Lisa Fithian is a longtime organizer and nonviolent direct action trainer since the 1970s. She has shut down the CIA. She has occupied Wall Street, disrupted the World Trade Organization and stood her ground in Tahrir Square. She has walked in solidarity with the tribal leaders at Standing Rock and defended communities in the wake of Hurricane Katrina. She joined us at the Democracy Now! studio to talk about her new book, which was published this week, titled “Shut It Down: Stories from a Fierce, Loving Resistance.” Fithian is currently on a book tour and doing a new workshop called “Escalating Resistance: Mass Rebellion Training.”
AMY GOODMAN: This is Democracy Now! I’m Amy Goodman. We end today’s show by looking at how people are engaging in nonviolent direct action to demand action on the climate crisis. Thursday was a Global Day of Action for the Amazon, with protests globally outside Brazilian embassies and the offices of corporations profiting from record destruction of the rainforest. This comes after CNN hosted a climate crisis town hall Wednesday with 2020 Democratic presidential candidates. And on the same day, The New York Times announced it will no longer sponsor one of the world’s biggest oil industry conferences, after pressure from climate activists, including Extinction Rebellion. Later this month, on Friday, September 20th and 27th, youth activists will lead a global strike for the right to a future.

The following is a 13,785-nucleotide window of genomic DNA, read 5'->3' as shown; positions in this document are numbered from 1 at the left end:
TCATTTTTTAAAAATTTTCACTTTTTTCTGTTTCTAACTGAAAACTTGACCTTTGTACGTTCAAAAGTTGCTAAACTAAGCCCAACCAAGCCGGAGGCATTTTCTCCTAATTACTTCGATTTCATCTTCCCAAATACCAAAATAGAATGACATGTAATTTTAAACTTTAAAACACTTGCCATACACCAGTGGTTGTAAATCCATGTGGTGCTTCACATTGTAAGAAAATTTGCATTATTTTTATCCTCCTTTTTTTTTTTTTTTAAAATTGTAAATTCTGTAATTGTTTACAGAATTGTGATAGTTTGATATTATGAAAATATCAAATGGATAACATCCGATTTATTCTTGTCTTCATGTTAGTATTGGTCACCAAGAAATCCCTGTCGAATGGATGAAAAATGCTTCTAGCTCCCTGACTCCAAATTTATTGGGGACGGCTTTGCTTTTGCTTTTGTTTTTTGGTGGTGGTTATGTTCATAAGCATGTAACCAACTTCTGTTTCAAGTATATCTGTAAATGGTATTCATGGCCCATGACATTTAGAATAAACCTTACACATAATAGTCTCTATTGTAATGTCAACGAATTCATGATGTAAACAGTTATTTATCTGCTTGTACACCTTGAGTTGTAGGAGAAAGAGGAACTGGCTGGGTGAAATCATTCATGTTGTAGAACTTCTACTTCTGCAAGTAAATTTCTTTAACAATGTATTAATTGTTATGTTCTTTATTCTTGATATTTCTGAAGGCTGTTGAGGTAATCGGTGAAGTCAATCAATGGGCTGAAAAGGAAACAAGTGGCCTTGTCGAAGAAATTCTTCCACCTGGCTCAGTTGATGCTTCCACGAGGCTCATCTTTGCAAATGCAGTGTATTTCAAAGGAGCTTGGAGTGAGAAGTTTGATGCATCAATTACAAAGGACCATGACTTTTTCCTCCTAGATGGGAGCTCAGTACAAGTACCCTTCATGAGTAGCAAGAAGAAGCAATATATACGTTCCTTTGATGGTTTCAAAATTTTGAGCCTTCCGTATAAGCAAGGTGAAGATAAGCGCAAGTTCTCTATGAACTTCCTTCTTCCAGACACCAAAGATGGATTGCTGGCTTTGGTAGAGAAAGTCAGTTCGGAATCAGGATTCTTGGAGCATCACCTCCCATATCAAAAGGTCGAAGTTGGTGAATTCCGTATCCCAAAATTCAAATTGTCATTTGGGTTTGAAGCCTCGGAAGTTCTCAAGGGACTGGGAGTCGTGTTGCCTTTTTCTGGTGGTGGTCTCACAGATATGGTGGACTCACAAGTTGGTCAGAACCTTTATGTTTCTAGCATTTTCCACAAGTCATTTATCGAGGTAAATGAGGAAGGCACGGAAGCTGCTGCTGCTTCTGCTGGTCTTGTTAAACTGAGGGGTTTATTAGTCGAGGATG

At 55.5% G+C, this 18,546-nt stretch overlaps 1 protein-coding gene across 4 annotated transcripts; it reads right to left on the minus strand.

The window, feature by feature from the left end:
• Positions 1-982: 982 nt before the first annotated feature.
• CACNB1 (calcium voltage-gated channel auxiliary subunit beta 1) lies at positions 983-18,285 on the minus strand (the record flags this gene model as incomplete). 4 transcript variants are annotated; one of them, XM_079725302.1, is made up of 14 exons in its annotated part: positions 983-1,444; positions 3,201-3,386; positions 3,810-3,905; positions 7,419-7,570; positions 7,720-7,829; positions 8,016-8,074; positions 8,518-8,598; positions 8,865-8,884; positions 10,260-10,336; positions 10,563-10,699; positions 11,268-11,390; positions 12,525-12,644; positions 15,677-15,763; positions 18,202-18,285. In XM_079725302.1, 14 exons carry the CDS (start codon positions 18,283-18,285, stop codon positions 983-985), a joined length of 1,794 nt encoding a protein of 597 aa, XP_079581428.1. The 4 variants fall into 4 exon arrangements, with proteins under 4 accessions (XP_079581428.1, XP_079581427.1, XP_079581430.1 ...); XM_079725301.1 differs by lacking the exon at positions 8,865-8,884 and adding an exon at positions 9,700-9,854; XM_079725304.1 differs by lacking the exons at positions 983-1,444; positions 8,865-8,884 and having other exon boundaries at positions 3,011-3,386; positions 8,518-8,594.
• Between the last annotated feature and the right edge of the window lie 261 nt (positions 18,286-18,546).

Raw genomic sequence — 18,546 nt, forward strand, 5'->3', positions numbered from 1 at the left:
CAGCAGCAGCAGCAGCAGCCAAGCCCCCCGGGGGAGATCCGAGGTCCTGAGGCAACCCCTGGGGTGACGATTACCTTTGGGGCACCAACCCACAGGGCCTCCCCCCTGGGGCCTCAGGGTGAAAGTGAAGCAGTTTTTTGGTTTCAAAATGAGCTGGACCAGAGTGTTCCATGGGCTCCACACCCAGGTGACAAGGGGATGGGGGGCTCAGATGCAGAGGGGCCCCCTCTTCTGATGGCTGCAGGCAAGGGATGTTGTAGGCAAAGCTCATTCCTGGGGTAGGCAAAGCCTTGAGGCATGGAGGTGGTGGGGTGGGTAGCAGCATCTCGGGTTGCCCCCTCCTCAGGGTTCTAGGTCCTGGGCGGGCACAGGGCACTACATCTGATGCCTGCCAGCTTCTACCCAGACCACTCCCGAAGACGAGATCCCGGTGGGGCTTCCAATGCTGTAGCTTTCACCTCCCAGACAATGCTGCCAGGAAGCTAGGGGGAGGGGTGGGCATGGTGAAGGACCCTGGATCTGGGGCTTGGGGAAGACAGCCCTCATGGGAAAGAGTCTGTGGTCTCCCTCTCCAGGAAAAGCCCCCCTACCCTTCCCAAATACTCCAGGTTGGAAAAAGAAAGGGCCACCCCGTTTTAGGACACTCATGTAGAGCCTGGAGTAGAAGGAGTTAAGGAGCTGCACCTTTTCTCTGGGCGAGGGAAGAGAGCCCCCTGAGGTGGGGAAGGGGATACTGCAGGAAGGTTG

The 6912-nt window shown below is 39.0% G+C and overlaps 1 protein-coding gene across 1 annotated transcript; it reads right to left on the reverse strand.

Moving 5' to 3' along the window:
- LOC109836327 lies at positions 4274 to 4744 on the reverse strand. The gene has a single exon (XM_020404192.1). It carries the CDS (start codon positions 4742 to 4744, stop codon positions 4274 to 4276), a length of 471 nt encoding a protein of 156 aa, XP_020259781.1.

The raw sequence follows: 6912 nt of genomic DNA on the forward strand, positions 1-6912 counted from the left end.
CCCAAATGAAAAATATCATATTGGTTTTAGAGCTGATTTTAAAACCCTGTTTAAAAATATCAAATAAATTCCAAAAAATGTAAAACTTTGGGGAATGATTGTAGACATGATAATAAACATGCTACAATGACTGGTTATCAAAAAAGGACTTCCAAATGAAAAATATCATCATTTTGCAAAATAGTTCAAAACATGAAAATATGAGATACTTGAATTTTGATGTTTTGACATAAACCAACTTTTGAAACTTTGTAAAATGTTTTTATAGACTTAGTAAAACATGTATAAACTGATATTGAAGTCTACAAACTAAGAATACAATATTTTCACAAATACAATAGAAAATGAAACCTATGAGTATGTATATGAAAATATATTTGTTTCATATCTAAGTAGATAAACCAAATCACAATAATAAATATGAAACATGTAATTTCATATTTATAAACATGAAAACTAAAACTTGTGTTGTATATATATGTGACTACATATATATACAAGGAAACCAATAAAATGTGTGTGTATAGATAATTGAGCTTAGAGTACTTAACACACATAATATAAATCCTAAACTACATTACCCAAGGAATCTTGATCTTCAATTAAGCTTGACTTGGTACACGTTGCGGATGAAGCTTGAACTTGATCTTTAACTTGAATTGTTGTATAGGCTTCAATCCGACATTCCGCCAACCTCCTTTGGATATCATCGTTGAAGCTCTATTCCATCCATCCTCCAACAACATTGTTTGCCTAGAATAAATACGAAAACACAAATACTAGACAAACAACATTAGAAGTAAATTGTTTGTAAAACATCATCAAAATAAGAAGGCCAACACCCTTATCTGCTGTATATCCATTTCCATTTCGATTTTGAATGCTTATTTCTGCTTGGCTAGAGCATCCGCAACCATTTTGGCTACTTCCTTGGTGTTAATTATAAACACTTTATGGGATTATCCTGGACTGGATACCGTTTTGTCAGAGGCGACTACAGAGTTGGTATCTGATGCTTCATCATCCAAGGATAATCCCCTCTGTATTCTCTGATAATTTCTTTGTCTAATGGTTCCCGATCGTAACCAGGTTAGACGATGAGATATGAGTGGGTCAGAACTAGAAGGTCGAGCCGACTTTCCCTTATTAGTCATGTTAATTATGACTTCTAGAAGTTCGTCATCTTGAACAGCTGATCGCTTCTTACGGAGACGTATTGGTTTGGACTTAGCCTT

For more, we’re joined here in our New York studio by someone with stories and tactics to share from the frontlines of protests over the past four decades. She was just in the streets of Manhattan yesterday at an action outside Brazil’s Mission to the United Nations. Lisa Fithian is a longtime grassroots organizer, nonviolent direct action trainer, who’s currently on the national team of Extinction Rebellion U.S. Her new book, published this week, is titled Shut It Down: Stories from a Fierce, Loving Resistance. She’s now on a book tour and doing a new workshop called “Escalating Resistance: Mass Rebellion Training.”
Welcome back to Democracy Now!, Lisa.
LISA FITHIAN: Thank you, Amy. It’s a pleasure to be here.
AMY GOODMAN: We don’t usually see you sitting in a studio; we see you out at protests. Talk about what happened yesterday. Talk about Extinction Rebellion, the latest group that you are on the board of, that you’re one of the leaders of.